It’s clear where the Conservative Political Action Conference organizers stand on the definition of marriage when they give a panel the name “A Rainbow on the Right: Growing the Coalition, Bringing Tolerance Out of the Closet.” Rainbow is the symbol for LGBT activism and queerness in general. Going in, you expect the tone of the proceedings to be “tolerant” social liberals (i.e., libertarians) versus one or two token bigots.
Atheist-turned-Catholic Leah Libresco reports:
[Dr. Matt] Spalding tried speaking in libertarian terms again, saying that, by default, conservatives should view any government institution with suspicion and that activists must address “whether the State has an obligation to recognize marriage at all.” In his view, traditional, one-man-one-woman marriage is “like gravity” a law external to the government, not written by it. Private contracts were a different matter, he said, but, for the public institution of marriage, the old tradition is “the only definition that makes sense.”
If marriage exists in nature, and man commands nature, then sure enough man can change marriage. The logic is sound, the premises are not.
Throughout the panel, the social conservatives seemed to be soliciting the help of the libertarians, trying to speak their language, while the libertarians seemed indifferent to the idea of converting social conservatives. The libertarians answered the questions that were posed to them but made no parallel attempts to appeal to socially conservative tenets in order to attract their fellow panelists to libertarian positions.
The closest the libertarians came to trying to attract social conservatives, rather than just rebut them, was when Matt Welch of Reason argued that religion benefits from a free market in churches and contrasted the vibrancy of American churches with the weakening ones in France. However, the diversity of American sects is not necessarily attractive to social conservatives, any more than a strong environmentalist is pleased by a completely free market in cars, where some meet gas efficiency standards and some do not.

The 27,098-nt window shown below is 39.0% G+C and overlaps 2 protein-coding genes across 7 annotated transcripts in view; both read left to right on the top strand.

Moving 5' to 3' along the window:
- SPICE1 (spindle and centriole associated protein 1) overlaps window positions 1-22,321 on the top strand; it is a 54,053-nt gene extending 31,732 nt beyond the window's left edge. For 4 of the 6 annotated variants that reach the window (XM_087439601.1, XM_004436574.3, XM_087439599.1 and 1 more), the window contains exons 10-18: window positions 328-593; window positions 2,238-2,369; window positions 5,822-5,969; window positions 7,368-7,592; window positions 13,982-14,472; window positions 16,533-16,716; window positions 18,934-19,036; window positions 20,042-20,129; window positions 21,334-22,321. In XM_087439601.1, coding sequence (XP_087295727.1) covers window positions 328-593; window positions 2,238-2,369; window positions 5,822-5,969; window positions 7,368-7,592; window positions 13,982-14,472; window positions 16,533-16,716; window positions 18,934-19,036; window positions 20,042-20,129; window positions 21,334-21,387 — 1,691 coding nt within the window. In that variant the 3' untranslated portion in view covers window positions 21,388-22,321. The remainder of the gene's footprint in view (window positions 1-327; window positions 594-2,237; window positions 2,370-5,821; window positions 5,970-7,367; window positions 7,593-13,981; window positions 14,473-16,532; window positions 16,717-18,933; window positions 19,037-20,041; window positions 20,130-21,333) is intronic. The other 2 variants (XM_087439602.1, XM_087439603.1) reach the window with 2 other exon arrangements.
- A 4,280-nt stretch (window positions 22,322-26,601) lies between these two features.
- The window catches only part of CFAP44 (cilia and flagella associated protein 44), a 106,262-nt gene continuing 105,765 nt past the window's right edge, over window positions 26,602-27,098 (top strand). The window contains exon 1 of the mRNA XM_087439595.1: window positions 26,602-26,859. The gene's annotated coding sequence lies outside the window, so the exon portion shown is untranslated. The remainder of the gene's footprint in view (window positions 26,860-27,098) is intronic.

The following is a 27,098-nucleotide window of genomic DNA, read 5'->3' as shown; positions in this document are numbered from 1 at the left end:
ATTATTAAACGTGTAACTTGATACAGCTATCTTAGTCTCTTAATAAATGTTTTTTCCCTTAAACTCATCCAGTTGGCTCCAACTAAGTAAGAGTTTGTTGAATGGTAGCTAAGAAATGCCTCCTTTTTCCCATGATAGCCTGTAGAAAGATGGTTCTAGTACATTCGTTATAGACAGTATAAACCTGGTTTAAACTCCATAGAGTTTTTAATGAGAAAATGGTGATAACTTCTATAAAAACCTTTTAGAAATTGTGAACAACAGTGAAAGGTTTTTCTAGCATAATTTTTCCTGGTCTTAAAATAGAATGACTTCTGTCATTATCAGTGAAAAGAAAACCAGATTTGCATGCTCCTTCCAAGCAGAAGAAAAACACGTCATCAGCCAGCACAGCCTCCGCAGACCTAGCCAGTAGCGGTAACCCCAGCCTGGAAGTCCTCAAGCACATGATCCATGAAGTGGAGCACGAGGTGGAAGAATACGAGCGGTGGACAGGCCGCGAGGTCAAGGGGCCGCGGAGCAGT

If social conservatives includes Dr. Ken Grasso, I agree with Libresco. Wild diversity in belief systems do not a healthy republic make.
In the rocky marriage of conservatives and libertarians, libertarians crave a divorce. They’re acting out, seeing how far conservatives will bend to their will before breaking.
Enough already. Let them join the liberals. We’re told politics is downstream of culture. If so, libertarians and liberals are more natural allies than conservatives and libertarians ever were.
Senator Rand Paul won the CPAC straw poll. I wonder if the degenerates there who favored marijuana and same-sex marriage remembered Paul’s plea a month ago:
Speaking as a libertarian to a socially conservative gala, Paul said, “To many of us libertarian means freedom and liberty. But we also see that freedom needs tradition.”
Libertarianism does not mean “do whatever you want,” said Paul. There was a place for government, family, marriage, and the protection of life, he told the audience.
He talked of “moral” and “religious” virtues that are imparted by family and community. He also called for the place of Christian forgiveness in reforming the criminal justice system, particularly regarding mandatory sentencing for drug-related felonies, and for the rehabilitation of non-violent drug offenders.
All well and good. But what’s he going to do about the definition of marriage? Is he going to fold like Nevada Governor Brian Sandoval, like New Jersey Governor Chris Christie, like Virginia Attorney General Mark Herring, like Kentucky Attorney General Jack Conway? Or is he going to argue against the federal judiciary’s voodoo logic that each individual has a constitutional right to whatever makes him happy? Will he defend the flat relativism of “rights” without responsibilities? Or will he argue that liberty is the means to which we strive for virtue and righteousness?
Based on Paul’s past statements, and given the political winds—“the right side of history [i.e., politics]” and all that—my guess is, when he runs for president, he will be agnostic on the definition of marriage, which is as good as joining the progressives.
In 2012, I primaried for Rick Santorum because he did not shy away from the toughest political fight of our time, marriage. True, there was a soft consensus in the field of Republican contenders on the definition of marriage, but all but one—Santorum—were afraid to vocalize it. He embraced his role as the enemy and came close to the nomination.
The definition of marriage is a litmus test. If you’re bold enough to stand for clear and transparent truth in the face of the Left’s shaming tactics and intimidation, you’ve earned my trust.
Mitt Romney embraced liberals’ premises and argued he would implement them better. Voters didn’t want better, they wanted different. Predictably he got rolled. We haven’t seen Romney since, except to decry the half-assed government “shutdown” and to undercut property rights in Arizona.
Big tent accommodation is a loser. It doesn’t change liberals’ minds about what a terrible person you are. It’s not even principled, as CPAC’s dismissal of social conservatives shows.